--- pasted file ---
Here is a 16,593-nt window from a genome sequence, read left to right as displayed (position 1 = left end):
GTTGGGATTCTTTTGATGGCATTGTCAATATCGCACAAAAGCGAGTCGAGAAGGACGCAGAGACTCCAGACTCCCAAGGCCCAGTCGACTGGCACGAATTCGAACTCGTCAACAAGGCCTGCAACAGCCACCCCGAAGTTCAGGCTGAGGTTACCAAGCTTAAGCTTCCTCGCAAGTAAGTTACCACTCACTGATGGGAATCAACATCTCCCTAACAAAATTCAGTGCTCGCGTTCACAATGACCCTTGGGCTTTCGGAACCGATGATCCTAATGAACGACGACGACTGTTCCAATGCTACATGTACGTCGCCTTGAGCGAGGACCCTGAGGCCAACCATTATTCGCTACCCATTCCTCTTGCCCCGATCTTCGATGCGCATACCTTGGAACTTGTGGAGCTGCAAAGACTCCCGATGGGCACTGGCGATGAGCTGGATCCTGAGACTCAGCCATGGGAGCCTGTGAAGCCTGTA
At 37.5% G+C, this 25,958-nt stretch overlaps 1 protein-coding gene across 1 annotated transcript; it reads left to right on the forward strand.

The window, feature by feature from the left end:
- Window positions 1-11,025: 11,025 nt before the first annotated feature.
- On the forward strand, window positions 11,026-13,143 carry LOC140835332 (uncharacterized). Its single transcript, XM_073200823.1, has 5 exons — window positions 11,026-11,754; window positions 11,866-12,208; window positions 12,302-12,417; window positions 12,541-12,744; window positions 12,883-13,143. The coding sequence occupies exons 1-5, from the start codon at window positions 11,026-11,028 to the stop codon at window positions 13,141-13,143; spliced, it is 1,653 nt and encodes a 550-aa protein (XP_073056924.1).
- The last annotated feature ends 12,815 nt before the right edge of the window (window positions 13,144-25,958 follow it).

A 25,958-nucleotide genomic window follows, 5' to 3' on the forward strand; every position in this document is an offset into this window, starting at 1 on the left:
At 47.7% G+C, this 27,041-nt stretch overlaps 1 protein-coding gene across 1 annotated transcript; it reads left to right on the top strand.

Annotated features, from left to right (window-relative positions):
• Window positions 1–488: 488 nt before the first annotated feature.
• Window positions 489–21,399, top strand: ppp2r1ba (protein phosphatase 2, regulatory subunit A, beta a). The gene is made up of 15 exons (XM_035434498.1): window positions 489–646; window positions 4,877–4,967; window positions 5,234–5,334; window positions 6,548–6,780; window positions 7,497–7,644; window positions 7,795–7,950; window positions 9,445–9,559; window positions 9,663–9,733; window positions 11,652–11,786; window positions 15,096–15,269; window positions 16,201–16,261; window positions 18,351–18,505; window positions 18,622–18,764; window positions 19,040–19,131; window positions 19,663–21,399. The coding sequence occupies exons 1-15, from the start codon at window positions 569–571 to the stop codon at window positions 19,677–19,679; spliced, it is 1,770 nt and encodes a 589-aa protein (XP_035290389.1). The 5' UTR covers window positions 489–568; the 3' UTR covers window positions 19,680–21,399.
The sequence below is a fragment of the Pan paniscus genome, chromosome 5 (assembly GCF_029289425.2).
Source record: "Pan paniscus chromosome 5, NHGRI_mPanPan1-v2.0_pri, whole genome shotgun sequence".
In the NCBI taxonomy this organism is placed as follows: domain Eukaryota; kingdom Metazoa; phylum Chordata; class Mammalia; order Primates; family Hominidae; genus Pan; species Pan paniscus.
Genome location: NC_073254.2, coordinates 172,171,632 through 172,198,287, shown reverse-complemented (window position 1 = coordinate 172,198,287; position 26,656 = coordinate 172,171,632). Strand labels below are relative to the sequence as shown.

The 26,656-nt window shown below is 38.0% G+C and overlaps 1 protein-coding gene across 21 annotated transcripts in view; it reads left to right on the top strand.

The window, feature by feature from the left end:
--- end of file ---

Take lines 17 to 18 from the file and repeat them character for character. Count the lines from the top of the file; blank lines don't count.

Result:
The 26,656-nt window shown below is 38.0% G+C and overlaps 1 protein-coding gene across 21 annotated transcripts in view; it reads left to right on the top strand.

The window, feature by feature from the left end: